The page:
One of my guilty pleasures is collecting Victorian and Edwardian images of Father Christmas. I hope you might agree that this is one of the loveliest and most magical. Merry Christmas from all of us here at Classic Style!
-- Heinz-Ulrich, The Grand Duchess, and The Young Master
The first of two photographs today, taken just after the school bus departed at about 8:35am. Afrigid
day here at Totleigh-in-the-Wold. Perfect weather for the pajama day
they have decided to have today at our son's elementary school! I kid you
not. Now, I like the teachers and administration at our son's school. They have been most helpful, accommodating, and inclusive where our son is concerned during the last year. But you can't help but wonder when messages are emailed/sent home about stuff like this. And let's just forget for a moment that the very idea of pajama day runs counter to what I consider the dictates of good taste. Sigh. In any case, the weather is just how we like it in our neck o the
wood. Cold, snowy, Norwegian sweater weather. Come to think of it,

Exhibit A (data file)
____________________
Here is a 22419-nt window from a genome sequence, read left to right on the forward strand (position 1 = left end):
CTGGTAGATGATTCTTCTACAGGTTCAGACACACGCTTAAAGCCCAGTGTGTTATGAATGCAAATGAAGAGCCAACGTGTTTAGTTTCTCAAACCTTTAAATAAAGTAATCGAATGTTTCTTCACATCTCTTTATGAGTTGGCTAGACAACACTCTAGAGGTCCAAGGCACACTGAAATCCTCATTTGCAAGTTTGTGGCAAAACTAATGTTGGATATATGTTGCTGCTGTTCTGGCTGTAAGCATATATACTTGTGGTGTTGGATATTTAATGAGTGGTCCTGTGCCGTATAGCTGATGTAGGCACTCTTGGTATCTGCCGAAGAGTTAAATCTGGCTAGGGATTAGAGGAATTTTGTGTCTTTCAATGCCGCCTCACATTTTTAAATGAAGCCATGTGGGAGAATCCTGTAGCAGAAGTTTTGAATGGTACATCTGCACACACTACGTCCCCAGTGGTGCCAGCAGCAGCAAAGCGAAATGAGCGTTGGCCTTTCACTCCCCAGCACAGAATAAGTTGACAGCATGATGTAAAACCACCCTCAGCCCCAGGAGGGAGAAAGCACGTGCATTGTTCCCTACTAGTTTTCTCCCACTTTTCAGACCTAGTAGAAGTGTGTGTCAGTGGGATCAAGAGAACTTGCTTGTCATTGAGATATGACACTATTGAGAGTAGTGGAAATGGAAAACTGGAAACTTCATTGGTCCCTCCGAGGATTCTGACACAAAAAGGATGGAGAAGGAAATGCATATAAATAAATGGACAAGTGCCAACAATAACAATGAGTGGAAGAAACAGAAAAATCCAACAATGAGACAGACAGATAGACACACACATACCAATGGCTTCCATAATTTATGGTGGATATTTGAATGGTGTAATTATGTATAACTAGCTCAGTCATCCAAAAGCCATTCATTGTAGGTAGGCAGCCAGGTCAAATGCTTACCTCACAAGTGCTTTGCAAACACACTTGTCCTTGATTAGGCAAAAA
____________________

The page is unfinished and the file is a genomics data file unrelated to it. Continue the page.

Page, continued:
I'll wear one for my 2pm meeting on campus later this afternoon.
the second. The snow is so cold that it squeaks underfoot. Our high
for today is predicted to be 18 …
My maternal grandfather, Dave, as a young paratrooper. 'Granddaddy' was originally an anti-aircraft gunner in a Pennsylvania German battery that guarded the Dutch refineries on Curacao in the Caribbean for a while. I believe this photograph was taken shortly after he had completed jumpschool at Fort Benning, Georgia before shipping out for Great Britain sometime in 1944 and later France. A soft-spoken and gentlemanly soul, he actually volunteered for both paratrooper and glider training! Amazingly, he lived to tell the tale.
My late grandmother, Vivian, or 'Granny' as my sister, cousins, and I called her. I believe this photograph was taken around about the same time as my grandfather's above. The two photographs were always displayed together in a hinged frame that I finally replaced a few years ago, so we could hang the two photographs on the wall more easily.
My grandfather's parents, Myrtle and Tom, or 'Mother and Daddy Stokes' as everyone alway…
Mind your manners (table and otherwise) this holiday seasons, gents! The holiday season is once more upon us, and with it the annual lead-up the rather frenetic Christmas and New Year's period. While I
naturally hope that regular and occasional visitors to Classic Style will
have to good graces NOT to show up to any special holiday dinners or
other events dressed in hoodies, sweatpants, sagging jeans, and
flip-flops or sneakers -- or, frankly, any other common attire of the sort -- this post is not about that.